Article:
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I have found this

>>> import datetime
>>> today = datetime.date.today()
>>> today + datetime.timedelta(days=-today.weekday(), weeks=1)
datetime.date(2009, 10, 26)

But this returns the number of days until next Monday - how do I calculate this to the minute? I.e., not all times on Tuesday will return the same amount of minutes until Monday.

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3 Answers 3

up vote 1 down vote accepted

If you use the datetime.datetime.now() method instead of datetime.date.today() you can use what you already have to get the time to next monday in minutes.

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This works, but now I need to subtract the amount of hours in a day to bring the current datetime to midnight of the current day, before doing timedelta –  user1116999 Jan 15 '12 at 23:27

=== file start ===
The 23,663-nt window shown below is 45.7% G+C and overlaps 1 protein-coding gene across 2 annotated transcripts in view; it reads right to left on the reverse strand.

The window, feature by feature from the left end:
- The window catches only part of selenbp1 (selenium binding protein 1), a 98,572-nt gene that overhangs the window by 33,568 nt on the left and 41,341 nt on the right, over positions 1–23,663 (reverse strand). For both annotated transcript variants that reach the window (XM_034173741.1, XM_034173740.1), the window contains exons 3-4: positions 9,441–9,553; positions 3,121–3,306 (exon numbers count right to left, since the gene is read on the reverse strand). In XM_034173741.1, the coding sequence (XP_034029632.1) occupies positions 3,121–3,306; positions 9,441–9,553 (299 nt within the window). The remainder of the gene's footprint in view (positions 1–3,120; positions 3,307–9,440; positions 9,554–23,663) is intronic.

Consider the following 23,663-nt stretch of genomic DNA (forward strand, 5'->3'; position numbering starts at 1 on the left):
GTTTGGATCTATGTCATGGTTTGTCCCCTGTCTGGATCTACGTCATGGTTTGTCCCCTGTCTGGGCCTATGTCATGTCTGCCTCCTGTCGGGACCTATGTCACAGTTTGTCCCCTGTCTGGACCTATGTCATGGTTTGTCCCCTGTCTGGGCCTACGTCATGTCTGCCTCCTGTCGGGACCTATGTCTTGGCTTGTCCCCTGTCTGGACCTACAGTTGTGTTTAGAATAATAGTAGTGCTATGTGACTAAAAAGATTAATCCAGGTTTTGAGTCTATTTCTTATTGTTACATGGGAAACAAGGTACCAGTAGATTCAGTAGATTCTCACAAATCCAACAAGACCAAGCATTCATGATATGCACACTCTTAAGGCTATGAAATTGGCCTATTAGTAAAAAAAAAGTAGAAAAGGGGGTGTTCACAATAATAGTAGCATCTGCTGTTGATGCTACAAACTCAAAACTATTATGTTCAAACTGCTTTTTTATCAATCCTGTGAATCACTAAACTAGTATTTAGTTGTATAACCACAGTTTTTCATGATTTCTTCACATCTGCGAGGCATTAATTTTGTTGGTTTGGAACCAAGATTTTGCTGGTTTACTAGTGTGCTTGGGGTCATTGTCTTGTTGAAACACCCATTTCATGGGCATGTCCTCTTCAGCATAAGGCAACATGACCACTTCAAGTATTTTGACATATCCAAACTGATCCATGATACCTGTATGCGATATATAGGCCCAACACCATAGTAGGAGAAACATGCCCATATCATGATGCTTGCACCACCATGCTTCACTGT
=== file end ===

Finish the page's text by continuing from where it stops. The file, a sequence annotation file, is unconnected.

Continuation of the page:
@fertileneutrino: how so? If you want the minutes and seconds from right now, and not tonight at midnight, of course you don't need to subtract hours to get to midnight. –  Wooble Jan 15 '12 at 23:34
    
@Wooble - I was thinking out loud for a particular application for my webapp. I use midnight of next Monday as a field of an object. –  user1116999 Jan 16 '12 at 11:00

Maybe you can use datetime.datetime likes this:

>>> today = datetime.datetime.today()
>>> today+datetime.timedelta(days=-today.weekday(), weeks=1)
datetime.datetime(2012, 1, 23, 0, 12, 2, 643512)

Is it this you are looking for??

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You can calculate a timedelta between next monday and today and then print the minutes:

from datetime import datetime, timedelta

today = now = datetime.today()
today = datetime(today.year, today.month, today.day)

print (timedelta(days=7-now.weekday()) + today - now).total_seconds()/60
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